Various other features and advantages of the invention are set forth in the following description and claims and in the drawings.

BRIEF DESCRIPTION OF THE DRAWINGS

FIG. 1 is a partial schematic view of a dust collector embodying the invention.

FIG. 2 is an enlarged cross section elevation view of a portion of the dust collector shown in FIG. 1.

FIG. 3 is an enlarged perspective view of the supersonic discharge nozzle in FIG. 2 and shown with portions broken away.

Before describing a preferred embodiment of the invention in detail, it is to be understood that the invention is not limited in its application to the details of construction and to the arrangement of the components set forth in the following description or illustrated in the drawings. The invention is capable of other embodiments and of being practiced and carried out in various ways. Also, it is to be understood that the phraseology and terminology employed herein is for the purpose of description and should not be regarded as limiting.

DESCRIPTION OF THE PREFERRED EMBODIMENT

A common type of filter apparatus to which this invention is particularly well suited is referred to as a dust collector or dust collector system. The invention will be discussed as embodied in such a system but it should be appreciated that the invention may have wider application than the one in which it will be discussed.

With reference to the drawings, filter apparatus 10 is central to the overall dust collection system. It includes a dust collecting hopper 12 in which a series of elongated cylindrical filter assemblies 13 are suspended, in the manner to be described hereinafter. The apparatus also includes an exhaust or clean air chamber 14 (FIG. 2) above the hopper 12 and suspended filter assemblies 13. The hopper 12 and the exhaust chamber 14 are separated by a horizontal header plate 15. A plurality of openings 20 in the header plate 15 are arranged in a row and a plurality of such rows are arranged on the header plate 15. In this embodiment, the openings 20 are generally circular. A filter assembly 13 suspended in the hopper 12 registers with each opening 20. This arrangement is conventional and has not been illustrated in its entirety.

Contaminated air is introduced into the hopper 12 by means of side inlet 16 and duct work 17. The contaminated air can come from any source, for example, fume collector hoods 18 at a welding station or the like. Two such collector hoods are illustrated schematically in FIG. 1. Collector hoods 18 are located adjacent the welding area and conduits 19 connect those hoods to the duct work 17.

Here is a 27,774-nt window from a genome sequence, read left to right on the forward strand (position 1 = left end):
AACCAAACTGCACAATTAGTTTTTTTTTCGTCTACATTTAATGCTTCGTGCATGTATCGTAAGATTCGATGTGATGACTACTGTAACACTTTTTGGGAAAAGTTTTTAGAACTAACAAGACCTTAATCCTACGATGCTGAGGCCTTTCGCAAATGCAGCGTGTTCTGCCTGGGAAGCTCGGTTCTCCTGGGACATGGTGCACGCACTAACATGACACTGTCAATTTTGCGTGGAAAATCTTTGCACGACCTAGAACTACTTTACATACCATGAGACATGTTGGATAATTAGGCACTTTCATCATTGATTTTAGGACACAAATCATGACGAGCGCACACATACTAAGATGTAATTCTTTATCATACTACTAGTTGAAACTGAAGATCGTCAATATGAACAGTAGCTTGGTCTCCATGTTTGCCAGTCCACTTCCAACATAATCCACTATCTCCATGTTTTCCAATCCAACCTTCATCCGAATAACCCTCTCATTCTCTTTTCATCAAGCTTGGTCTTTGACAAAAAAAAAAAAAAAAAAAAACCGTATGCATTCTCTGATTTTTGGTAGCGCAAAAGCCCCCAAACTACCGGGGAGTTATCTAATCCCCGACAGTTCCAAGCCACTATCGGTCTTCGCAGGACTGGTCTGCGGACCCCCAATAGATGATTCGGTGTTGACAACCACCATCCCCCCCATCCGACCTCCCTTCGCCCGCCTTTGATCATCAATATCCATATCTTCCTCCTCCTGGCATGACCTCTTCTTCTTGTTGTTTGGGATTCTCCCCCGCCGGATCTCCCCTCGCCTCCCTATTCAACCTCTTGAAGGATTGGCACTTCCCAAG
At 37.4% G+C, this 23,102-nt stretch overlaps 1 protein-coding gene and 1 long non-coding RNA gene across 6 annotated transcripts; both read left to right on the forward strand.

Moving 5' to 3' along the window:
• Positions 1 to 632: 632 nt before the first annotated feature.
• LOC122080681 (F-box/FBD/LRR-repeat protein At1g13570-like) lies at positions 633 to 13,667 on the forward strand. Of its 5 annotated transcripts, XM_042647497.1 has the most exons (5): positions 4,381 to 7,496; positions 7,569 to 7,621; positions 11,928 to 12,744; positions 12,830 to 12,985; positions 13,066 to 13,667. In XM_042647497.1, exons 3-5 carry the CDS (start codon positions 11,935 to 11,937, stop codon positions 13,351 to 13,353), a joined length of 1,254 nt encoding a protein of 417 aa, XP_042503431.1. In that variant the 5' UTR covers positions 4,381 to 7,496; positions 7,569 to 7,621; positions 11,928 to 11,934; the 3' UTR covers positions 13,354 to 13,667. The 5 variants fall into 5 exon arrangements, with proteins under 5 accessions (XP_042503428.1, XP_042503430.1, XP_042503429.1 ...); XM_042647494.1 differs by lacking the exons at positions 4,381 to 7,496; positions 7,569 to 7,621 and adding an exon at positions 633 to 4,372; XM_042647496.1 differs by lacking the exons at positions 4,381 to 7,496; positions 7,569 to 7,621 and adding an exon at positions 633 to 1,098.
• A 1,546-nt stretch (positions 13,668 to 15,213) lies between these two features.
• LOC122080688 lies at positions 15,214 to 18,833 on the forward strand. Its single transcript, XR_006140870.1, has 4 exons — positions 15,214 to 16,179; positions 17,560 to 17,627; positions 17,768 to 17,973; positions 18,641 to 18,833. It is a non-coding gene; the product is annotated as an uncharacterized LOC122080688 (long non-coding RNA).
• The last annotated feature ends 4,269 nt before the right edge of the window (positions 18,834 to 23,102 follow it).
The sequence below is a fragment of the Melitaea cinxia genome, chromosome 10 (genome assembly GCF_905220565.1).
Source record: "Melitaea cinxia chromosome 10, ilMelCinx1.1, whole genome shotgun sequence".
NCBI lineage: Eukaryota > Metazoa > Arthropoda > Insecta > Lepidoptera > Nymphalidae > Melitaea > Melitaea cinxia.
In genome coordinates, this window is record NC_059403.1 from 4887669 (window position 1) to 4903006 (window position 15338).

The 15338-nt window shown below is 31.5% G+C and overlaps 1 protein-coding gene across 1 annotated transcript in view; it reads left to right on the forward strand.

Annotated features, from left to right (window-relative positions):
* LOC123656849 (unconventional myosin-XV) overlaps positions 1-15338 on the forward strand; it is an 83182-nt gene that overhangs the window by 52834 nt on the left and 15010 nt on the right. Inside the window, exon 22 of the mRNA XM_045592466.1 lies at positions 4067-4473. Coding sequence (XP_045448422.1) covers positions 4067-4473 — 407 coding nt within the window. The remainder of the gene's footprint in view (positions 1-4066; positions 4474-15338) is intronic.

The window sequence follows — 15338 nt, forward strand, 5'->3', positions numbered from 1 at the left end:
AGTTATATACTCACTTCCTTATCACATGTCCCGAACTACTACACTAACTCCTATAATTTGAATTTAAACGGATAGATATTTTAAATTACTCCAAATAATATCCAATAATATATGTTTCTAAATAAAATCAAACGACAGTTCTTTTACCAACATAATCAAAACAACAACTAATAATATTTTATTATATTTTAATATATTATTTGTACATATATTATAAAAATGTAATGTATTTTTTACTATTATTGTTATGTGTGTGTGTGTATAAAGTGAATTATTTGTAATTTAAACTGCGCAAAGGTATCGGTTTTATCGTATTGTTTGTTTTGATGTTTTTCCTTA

A conventional fan 21 is connected by duct work 22 to an outlet opening 23 in exhaust chamber 14. Fan 21 draws air from the exhaust chamber 14, thereby creating a pressure drop between exhaust chamber 14 and hopper 12 and causing a flow of contaminated air into the hopper 12 and through the filter assemblies 13 and openings 20 into the exhaust chamber 14.

An access door 24 is provided in hopper 12 for maintenance, such as replacement of the filter assemblies 13, and a discharge door 26 is provided at the bottom of the hopper 12 to permit the hopper 12 to be periodically emptied of dust and other contaminants which have collected in the hopper 12.

Turning now to FIGS. 2 and 3, each filter assembly 13 (and only one will be described as the description applies to all) includes filter medium 27 made of a conventional material which is pervious to the air but not to airborne contaminants. The medium 27 is preferably cylindrical as illustrated. The filter medium 27 commonly comprises a fabric material and is supported by a cylindrical metal screen or mesh 28 which provides mechanical support for the medium but has a generally open construction so as not to interfere with airflow. Means are also provided for suspending the filter assemblies 13 from the header plate 15 which separates the exhaust or clean air chamber 14 from the lower or inlet chamber of the hopper 12. While various suspending means can be provided, in the construction illustrated the filter medium 27 and the metal screen 28 are supported by end plates 30, the plates 30 in turn supported by a tie rod 32 suspended from a supporting ring 34 surrounding the opening 20 and bearing against the upper surface of the header plate 15. The plates 30 supporting the filter assembly 13 also function to seal the lower end of the filter assembly 13.

As stated above, the filter medium 27 is impervious to airborne contaminants which, when their flow is interrupted by the filter medium 27, either adhere to the outer surface of the filter medium 27 or fall into the hopper 12. It is well knwon that the efficiency of the filter medium 27 improves as airborne contaminants are collected as a cake on the outer surface. However, it is also recognized that the thickness of that cake should be kept at an approximate minimum thickness and that excessive build-up should be avoided. Excessive build-up can substantially increase the pressure drop across the filter medium 27, thereby increasing the energy requirements for operation of the filter apparatus 10. In fact, build-up of excessive material on the filter medium 27 can reach the point where airflow through the filter apparatus 10 is virtually impossible. Accordingly, periodic cleaning of the filter assembly 13 to remove at least a portion of the accumulated cake of filtered material has been recognized as desirable and various arrangements have been proposed to achieve that cleaning.

The present invention includes an improved means for periodically cleaning the accumulated cake material from the external surface of the filter assemblies 13. Such means includes a means for selectively directing reverse pulses of compressed air into the filter assemblies 13. The air pulses are reverse in the sense that they are in the direction opposite to the flow of air through the apparatus during a regular filtering cycle. The pulse is of a short duration and it interrupts the filtering operation of the filter assemblies 13 for only a short period of time. The pulse of air is intended to dislodge the cake material from the external surface of the filter medium 27 of the filter assemblies 13 such that it can fall into the bottom of the hopper 12 where it can be removed.